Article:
An analytical approach to limit hold’em in poker

Aug 18, 2009 5:09 PM
by George “The Engineer” Epstein |

Poker Science 101

The chemist mixes two chemicals in his laboratory, looking for a reaction. That’s science. . . Science is knowledge. Skill is gaining information – knowledge – and applying it for a particular purpose. Likewise, poker is science.

The scientific method involves careful observation from which the scientist draws conclusions or makes predictions. Just as a scientist gathers data – information – so also does a poker player, enabling both to make better decisions.

Our "poker laboratory" is different. The type of data and observations are different. The scientist may be studying a chemical reaction or the impact of a projectile acting on a body.

The poker player’s lab is the table in the casino where he plays hold’em; and the information he pursues differs in specifics. But the principle is the same. . . Like the scientist, a poker player’s ability to gather information and apply it effectively, is essential to success; i.e., winning!

Poker is a game of partial information

The more you gather, the better will be your decisions and ultimate success. What might a winning poker player – a PokerShark – look for?

He considers his hole cards – their potential for becoming top hand at the showdown; the cards on the board; his betting position; how the betting has gone so far in this hand; his assessment of his opponents; how many players stay to see the flop; the pot odds and the card odds.

He also looks for "tells" – inadvertent actions or reactions by his opponents that can yield information about their hands. Gazing to his left as the cards are being dealt, he seeks clues as his opponent first looks at his hole cards.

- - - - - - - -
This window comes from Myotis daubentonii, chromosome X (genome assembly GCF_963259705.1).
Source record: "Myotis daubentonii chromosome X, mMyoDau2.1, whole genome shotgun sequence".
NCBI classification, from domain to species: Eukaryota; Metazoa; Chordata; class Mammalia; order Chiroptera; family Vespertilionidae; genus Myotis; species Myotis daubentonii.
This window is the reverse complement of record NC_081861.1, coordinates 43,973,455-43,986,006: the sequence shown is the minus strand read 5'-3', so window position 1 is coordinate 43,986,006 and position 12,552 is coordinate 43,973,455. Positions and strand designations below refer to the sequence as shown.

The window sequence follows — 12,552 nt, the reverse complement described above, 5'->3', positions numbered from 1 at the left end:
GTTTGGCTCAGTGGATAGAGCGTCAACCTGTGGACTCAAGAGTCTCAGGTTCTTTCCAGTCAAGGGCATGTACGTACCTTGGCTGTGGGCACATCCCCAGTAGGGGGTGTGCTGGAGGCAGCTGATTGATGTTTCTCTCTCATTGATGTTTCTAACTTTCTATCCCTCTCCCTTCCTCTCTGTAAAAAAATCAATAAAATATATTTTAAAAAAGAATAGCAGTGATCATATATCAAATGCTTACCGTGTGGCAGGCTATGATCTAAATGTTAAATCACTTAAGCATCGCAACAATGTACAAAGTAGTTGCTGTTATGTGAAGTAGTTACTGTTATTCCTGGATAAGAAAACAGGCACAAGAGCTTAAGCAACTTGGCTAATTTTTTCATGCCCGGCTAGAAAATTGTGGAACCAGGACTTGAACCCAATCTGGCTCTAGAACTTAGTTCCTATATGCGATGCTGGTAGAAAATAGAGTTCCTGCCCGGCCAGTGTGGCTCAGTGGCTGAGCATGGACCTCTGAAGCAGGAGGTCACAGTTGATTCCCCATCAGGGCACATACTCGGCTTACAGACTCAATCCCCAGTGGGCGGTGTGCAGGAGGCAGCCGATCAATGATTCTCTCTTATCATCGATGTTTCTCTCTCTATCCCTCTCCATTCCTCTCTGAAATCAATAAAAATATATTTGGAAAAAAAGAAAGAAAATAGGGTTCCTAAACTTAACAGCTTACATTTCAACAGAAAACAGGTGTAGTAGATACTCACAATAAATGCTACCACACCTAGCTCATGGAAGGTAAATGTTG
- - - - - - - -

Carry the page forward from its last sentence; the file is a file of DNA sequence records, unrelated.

His opponent may study his cards and then straighten up in his chair; his hand goes to his chips. That’s valuable information. (PokerPigeons – losers – are too obsessed with studying their hole cards to seek information from their opponents.)

The flop comes down. PokerPigeons focus on the board, anxious to see if the flop helps their hands. The PokerShark, on the other hand, observes his opponents, especially those who will be betting after him, observing their reactions as the flop is placed on the board. That observation – like watching the flask for a chemical reaction – can provide essential information.

The poker player isn’t wearing a white lab coat; his "uniform" is casual and comfortable garments. His lab is different. The kind of data he seeks is different. But the principle is exactly the same: Gather information so as to be better able to draw conclusions and take appropriate actions.

The more effective he is at this task, the more success he can expect to enjoy. And the more fun it will be because, as Irene Epstein used to say: "Winning is great fun. The more I win, the more fun it is!" (Reference: The Greatest Book of Poker for Winners by Epstein and Abrams) Poker and science are great fun when you succeed.

You can try out your strategy by playing our free live online poker.